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Kinetic Analyses of the Siderophore Biosynthesis Inhibitor Salicyl-AMS and Analogues as MbtA Inhibitors and Antimycobacterial Agents

journal contribution
posted on 2023-05-26, 01:34 authored by Glennon V Bythrow, Poornima Mohandas, Tezcan Guney, Lisa C Standke, Gabrielle A Germain, Xuequan Lu, Cheng Ji, Keith Levendosky, Sivagami Sundaram Chavadi, Derek S Tan, Luis EN Quadri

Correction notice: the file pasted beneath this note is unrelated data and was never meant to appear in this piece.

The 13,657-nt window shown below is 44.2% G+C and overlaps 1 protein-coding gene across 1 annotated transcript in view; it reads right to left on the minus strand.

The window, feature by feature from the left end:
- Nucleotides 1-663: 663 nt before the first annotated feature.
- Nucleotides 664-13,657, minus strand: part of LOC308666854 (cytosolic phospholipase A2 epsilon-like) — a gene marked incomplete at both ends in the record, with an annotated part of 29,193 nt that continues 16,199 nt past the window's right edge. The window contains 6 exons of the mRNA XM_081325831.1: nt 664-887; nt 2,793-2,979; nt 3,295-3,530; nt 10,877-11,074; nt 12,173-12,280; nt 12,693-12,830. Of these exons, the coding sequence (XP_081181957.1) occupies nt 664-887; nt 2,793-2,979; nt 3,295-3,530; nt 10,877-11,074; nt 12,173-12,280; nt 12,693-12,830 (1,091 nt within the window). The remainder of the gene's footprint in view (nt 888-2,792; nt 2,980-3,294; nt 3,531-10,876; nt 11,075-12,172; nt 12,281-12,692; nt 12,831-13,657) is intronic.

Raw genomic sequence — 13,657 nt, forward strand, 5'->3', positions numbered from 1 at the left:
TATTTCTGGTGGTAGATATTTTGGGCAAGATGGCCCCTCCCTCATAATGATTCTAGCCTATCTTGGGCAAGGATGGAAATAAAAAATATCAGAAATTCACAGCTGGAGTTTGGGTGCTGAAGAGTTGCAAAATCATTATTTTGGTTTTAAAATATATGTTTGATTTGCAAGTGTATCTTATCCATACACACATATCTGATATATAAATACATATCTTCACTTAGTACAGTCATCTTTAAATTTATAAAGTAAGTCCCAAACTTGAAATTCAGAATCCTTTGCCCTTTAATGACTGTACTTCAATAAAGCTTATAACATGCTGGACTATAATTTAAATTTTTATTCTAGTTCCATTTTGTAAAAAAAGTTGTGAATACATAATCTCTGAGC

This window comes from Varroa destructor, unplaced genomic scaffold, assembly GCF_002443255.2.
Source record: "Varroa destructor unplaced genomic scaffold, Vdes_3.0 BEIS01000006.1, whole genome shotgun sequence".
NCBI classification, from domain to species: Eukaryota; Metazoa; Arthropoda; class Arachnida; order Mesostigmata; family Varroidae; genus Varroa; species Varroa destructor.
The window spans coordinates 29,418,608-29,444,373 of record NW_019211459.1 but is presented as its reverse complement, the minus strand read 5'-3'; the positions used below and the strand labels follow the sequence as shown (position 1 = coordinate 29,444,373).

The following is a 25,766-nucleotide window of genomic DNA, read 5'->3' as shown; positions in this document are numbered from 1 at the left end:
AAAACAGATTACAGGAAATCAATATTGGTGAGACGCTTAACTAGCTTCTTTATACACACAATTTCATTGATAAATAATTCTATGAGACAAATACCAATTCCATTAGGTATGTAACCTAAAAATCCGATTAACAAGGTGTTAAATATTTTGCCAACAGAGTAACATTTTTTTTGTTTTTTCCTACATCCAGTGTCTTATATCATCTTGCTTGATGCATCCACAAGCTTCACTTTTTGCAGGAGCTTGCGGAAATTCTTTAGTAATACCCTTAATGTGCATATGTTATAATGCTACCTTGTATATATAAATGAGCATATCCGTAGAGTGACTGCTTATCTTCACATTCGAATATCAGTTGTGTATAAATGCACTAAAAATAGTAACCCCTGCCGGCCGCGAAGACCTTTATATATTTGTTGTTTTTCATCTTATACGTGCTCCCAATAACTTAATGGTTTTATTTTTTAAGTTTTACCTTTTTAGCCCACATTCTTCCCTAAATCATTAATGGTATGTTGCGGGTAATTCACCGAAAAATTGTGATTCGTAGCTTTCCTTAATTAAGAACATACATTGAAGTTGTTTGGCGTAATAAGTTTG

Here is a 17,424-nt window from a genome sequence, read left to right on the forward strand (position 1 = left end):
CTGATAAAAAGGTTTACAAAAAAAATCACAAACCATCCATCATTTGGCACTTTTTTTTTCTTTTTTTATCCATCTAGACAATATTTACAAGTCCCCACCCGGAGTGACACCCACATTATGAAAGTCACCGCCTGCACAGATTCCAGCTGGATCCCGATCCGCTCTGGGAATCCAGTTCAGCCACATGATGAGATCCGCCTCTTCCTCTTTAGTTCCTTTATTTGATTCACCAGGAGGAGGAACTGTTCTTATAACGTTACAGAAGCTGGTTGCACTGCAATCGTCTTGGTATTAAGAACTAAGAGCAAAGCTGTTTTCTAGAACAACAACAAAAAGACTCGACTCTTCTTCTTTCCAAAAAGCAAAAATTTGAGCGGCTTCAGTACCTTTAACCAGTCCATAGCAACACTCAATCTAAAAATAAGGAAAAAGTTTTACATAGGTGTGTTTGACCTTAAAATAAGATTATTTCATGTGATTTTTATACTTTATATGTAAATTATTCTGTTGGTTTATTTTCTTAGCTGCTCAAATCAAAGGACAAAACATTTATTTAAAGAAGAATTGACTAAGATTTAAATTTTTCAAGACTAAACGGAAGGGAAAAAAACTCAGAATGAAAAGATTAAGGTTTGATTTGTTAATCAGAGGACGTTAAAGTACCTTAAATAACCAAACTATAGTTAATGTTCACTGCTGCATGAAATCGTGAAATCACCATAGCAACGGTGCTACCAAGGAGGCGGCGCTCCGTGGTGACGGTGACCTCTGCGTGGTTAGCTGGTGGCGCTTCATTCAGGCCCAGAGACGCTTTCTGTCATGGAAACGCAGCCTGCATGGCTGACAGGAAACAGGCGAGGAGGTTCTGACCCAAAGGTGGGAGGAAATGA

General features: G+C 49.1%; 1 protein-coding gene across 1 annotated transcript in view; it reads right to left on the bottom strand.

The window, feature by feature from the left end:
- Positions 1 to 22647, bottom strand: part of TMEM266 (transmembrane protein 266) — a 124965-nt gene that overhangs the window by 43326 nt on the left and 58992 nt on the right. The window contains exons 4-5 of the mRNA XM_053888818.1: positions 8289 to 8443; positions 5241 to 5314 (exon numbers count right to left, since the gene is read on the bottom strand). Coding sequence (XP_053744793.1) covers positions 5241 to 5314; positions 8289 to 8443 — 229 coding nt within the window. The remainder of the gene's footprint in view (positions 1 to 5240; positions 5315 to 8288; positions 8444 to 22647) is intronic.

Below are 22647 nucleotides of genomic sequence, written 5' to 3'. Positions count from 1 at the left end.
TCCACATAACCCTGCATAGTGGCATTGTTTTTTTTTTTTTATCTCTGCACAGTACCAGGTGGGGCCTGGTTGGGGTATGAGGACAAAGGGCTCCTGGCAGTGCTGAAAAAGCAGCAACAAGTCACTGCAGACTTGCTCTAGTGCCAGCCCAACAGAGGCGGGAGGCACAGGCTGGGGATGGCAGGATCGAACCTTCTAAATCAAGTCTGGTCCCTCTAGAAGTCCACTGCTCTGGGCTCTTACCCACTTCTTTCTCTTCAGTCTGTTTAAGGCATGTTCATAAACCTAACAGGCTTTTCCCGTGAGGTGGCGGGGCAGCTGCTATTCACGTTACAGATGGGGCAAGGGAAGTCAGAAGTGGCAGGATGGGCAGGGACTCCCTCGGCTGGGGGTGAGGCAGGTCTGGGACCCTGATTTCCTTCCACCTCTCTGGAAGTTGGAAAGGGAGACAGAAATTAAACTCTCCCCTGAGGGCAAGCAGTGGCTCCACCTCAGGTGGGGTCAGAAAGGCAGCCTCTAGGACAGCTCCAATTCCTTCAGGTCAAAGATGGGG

There is a paramount need for expanding the drug armamentarium to counter the growing problem of drug-resistant tuberculosis. Salicyl-AMS, an inhibitor of salicylic acid adenylation enzymes, is a first-in-class antibacterial lead compound for the development of tuberculosis drugs targeting the biosynthesis of salicylic-acid-derived siderophores. In this study, we determined the Ki of salicyl-AMS for inhibition of the salicylic acid adenylation enzyme MbtA from Mycobacterium tuberculosis (MbtAtb), designed and synthesized two new salicyl-AMS analogues to probe structure-activity relationships (SAR), and characterized these two analogues alongside salicyl-AMS and six previously reported analogues in biochemical and cell-based studies. The biochemical studies included determination of kinetic parameters ( Kiapp, konapp, koff, and tR) and analysis of the mechanism of inhibition. For these studies, we optimized production and purification of recombinant MbtAtb, for which Km and kcat values were determined, and used the enzyme in conjunction with an MbtAtb-optimized, continuous, spectrophotometric assay for MbtA activity and inhibition. The cell-based studies provided an assessment of the antimycobacterial activity and postantibiotic effect of the nine MbtAtb inhibitors. The antimycobacterial properties were evaluated using a strain of nonpathogenic, fast-growing Mycobacterium smegmatis that was genetically engineered for MbtAtb-dependent susceptibility to MbtA inhibitors. This convenient model system greatly facilitated the cell-based studies by bypassing the methodological complexities associated with the use of pathogenic, slow-growing M. tuberculosis. Collectively, these studies provide new information on the mechanism of inhibition of MbtAtb by salicyl-AMS and eight analogues, afford new SAR insights for these inhibitors, and highlight several suitable candidates for future preclinical evaluation.